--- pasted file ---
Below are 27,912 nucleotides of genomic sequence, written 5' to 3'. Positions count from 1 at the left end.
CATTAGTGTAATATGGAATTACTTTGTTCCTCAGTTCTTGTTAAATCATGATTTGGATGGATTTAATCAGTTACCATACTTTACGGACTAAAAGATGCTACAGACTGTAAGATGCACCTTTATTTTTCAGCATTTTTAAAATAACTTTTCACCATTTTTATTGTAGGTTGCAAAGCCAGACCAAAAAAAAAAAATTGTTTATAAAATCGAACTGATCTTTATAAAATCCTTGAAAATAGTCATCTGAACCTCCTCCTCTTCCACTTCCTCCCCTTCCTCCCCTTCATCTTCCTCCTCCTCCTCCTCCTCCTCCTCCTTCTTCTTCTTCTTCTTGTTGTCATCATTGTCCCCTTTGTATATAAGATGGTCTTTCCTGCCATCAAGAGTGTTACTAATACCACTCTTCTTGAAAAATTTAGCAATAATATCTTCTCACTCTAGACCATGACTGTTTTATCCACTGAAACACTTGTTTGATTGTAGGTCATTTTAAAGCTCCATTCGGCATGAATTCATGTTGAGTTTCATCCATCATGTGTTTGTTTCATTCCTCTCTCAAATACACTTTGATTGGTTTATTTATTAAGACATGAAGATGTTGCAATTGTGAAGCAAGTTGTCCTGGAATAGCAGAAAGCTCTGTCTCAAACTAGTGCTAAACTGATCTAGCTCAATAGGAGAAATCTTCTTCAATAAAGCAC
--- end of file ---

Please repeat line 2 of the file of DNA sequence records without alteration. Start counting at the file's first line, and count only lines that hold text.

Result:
CATTAGTGTAATATGGAATTACTTTGTTCCTCAGTTCTTGTTAAATCATGATTTGGATGGATTTAATCAGTTACCATACTTTACGGACTAAAAGATGCTACAGACTGTAAGATGCACCTTTATTTTTCAGCATTTTTAAAATAACTTTTCACCATTTTTATTGTAGGTTGCAAAGCCAGACCAAAAAAAAAAAATTGTTTATAAAATCGAACTGATCTTTATAAAATCCTTGAAAATAGTCATCTGAACCTCCTCCTCTTCCACTTCCTCCCCTTCCTCCCCTTCATCTTCCTCCTCCTCCTCCTCCTCCTCCTCCTTCTTCTTCTTCTTCTTGTTGTCATCATTGTCCCCTTTGTATATAAGATGGTCTTTCCTGCCATCAAGAGTGTTACTAATACCACTCTTCTTGAAAAATTTAGCAATAATATCTTCTCACTCTAGACCATGACTGTTTTATCCACTGAAACACTTGTTTGATTGTAGGTCATTTTAAAGCTCCATTCGGCATGAATTCATGTTGAGTTTCATCCATCATGTGTTTGTTTCATTCCTCTCTCAAATACACTTTGATTGGTTTATTTATTAAGACATGAAGATGTTGCAATTGTGAAGCAAGTTGTCCTGGAATAGCAGAAAGCTCTGTCTCAAACTAGTGCTAAACTGATCTAGCTCAATAGGAGAAATCTTCTTCAATAAAGCAC